Project

General

Profile

Tigase server monitoring

Avatar?id=6023&size=32x32

Artur Hefczyc TigaseTeam
Added almost 9 years ago

This is our the most recent addition to the Tigase server implementation: automatic and self-monitoring tools inside the server. This stuff is exceptionally useful for advanced users and those who manage Tigase installations working under a high load.

There have always been statistics in the server accessible via ad-hoc commands which could provide you with lots of details about the server internal states, the load on the server, performance and so on. The disadvantage of using them was that you need to periodically check the statistics and actively monitor the server in order to detect that something might go wrong.

Alternatively you could write a bot which could pull statistics periodically, analyze them and send a notification if something goes wrong. This solved the problem with manual checking statistics but still monitoring of the server is somehow limited.

To overcome all the limitations and even expand possibilities to monitor the state of the Tigase installation we have added automatic monitoring tools to the server. They allow to early detect if something goes wrong or if the server is under high load and can't keep up with processing all the data.

It consists of 2 parts:

  1. Monitor Framework and API - which creates a basement for the monitoring system and allows interaction between a user and the monitoring system.
  2. Resource Monitors - which are small plugins responsible for monitoring certain resource. It's kind of Unix like approach to have small and simple applications responsible for just one thing.

The monitoring system allows for 2 types of interactions:

  1. Automatic mode - when all monitor plugins track resources usage and if they detect that the specified threshold has been reached they can send a notification alert to specified set of JIDs.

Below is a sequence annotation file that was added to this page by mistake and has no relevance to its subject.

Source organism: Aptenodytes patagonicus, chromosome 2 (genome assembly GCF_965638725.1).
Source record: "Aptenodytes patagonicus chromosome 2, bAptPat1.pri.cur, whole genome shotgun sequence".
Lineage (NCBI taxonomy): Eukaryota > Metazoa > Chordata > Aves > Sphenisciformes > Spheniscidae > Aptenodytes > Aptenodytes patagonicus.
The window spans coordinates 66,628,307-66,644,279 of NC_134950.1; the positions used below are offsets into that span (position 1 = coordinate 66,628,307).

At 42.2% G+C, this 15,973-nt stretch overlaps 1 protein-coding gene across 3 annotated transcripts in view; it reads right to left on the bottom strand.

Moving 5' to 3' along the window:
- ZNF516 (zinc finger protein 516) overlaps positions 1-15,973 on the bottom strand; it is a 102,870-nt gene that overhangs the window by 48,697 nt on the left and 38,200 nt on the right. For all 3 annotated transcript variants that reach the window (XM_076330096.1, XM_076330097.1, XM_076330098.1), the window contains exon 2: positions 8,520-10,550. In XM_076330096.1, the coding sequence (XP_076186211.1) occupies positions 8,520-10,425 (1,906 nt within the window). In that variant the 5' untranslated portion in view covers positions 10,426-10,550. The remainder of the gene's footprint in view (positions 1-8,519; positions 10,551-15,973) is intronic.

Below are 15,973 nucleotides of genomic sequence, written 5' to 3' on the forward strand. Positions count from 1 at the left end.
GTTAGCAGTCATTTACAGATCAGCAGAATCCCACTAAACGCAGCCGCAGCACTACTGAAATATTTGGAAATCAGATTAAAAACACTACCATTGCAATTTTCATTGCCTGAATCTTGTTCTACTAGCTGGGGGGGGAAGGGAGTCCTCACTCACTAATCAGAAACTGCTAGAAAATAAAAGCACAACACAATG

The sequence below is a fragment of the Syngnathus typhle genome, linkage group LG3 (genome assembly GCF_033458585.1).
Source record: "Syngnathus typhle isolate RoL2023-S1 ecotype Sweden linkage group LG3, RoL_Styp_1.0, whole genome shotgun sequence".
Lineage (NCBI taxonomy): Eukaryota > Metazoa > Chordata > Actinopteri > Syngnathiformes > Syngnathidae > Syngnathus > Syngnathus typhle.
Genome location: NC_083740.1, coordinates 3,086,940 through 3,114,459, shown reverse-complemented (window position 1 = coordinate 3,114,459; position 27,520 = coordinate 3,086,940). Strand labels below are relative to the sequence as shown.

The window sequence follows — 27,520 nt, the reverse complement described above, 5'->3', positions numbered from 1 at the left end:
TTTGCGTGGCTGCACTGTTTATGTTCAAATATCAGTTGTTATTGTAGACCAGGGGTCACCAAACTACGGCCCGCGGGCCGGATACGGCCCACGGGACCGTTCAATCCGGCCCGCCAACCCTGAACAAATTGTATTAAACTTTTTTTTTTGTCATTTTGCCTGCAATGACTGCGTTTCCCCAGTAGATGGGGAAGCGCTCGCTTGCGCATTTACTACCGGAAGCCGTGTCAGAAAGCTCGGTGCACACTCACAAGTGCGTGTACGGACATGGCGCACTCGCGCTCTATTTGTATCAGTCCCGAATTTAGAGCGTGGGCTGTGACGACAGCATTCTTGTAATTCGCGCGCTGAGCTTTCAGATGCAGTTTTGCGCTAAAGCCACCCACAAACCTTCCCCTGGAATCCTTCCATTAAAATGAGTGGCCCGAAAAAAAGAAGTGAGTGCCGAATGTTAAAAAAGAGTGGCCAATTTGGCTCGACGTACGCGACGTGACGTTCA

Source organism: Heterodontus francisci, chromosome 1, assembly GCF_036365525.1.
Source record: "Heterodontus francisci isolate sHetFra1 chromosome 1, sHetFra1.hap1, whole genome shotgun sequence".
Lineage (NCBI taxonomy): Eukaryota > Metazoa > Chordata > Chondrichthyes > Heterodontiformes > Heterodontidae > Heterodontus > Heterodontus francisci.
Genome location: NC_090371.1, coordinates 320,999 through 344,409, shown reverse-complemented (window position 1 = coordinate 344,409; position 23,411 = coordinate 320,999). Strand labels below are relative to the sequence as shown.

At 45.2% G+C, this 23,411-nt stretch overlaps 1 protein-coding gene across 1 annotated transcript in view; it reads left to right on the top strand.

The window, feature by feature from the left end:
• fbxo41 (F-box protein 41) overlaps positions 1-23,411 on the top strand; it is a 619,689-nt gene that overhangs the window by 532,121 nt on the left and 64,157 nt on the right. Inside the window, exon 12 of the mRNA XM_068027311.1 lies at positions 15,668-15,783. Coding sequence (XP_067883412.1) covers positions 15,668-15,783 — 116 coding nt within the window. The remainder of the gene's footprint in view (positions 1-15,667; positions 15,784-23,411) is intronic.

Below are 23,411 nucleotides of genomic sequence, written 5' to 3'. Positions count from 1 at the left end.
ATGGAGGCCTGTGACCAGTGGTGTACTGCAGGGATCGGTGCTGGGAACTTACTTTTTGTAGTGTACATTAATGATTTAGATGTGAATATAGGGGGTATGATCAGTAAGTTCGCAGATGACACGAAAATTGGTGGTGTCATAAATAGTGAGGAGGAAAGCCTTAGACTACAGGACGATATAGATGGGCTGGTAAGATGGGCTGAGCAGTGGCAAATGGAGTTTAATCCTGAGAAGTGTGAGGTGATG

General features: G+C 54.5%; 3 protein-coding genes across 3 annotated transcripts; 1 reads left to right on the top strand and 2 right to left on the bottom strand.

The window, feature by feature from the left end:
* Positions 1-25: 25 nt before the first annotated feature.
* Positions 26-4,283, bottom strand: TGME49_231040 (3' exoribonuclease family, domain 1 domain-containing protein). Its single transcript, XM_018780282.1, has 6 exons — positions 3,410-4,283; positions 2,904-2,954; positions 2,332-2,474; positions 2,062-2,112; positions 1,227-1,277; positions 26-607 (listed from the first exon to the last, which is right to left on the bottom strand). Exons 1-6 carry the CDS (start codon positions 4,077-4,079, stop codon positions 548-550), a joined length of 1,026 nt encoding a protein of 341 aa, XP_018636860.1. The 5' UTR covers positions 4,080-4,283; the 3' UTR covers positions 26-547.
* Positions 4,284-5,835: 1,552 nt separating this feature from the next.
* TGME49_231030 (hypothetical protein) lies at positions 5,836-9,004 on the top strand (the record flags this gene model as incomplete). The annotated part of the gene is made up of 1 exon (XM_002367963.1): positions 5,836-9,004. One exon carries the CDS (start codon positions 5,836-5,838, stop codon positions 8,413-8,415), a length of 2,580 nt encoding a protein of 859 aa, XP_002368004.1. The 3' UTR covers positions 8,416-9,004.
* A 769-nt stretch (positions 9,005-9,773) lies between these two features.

2. Interactive mode - the monitoring framework as a whole and each monitoring plugin can respond to interactive commands. In most cases they are to retrieve resource usage on demand or to adjust monitoring parameters.

 At the moment we have working 4 resource monitors:

  1. CPU Monitor - it tracks the CPU utilization. If it stays above certain level for specified amount of time a notification alert is send to specified JIDs addresses. It checks the percentage of the CPU usage by the Tigase server as well as the system CPU load average.
  2. Memory Monitor - it tracks utilization of all memory types in the Tigase server. It is related to JVM memory usage specifics and there are 2 main types of memory used by the Java applications: Heap and non-heap which are even further divided into separate memory pools. The monitor tracks usage of all of them and sends a notification of the threshold is reached for any memory pool used by the JVM.
  3. HDD Monitor - even though the Tigase server uses HDD only for logging which in theory can be switched off it does use a database. In most cases HDD usage stays quite low but sometimes early notification that the server runs out of disk space is very useful. The monitor tracks usage of all partitions/disks detected on the system.
  4. Log Monitor - this is quite interesting thing. It keeps track of all logger records created by the server components. It keeps last N records in memory and if it catches any WARNING or SEVERE log entry it sends a notification to specified list of JIDs with all log entries in the buffer. This monitor is exceptionally useful for several reasons. Usually heavy logging affects the server performance and if the server is under high load most of logs became useless due to a number of data in there. As logs are usually recycled useful information may quickly disappear before we can start looking for them. This Monitor looks for a critical entries and sends all log entries directly preceding the event. Therefore it is much easier to find out what leaded to the exceptional case. More over this logger is very cheap in terms of resource usage. It practically eliminates a need for log files. 

Obviously access to the server monitoring system is restricted and can be granted on per JID basis.

Good monitoring tools allow to much easier discover the problem or sometimes they can warn administrator before the problem even occurred so some actions can be taken to prevent the problem to happen.

If you have any ideas or suggestions what else could be monitored by automatic resource monitors we are happy to hear your suggestions and include more features in next release.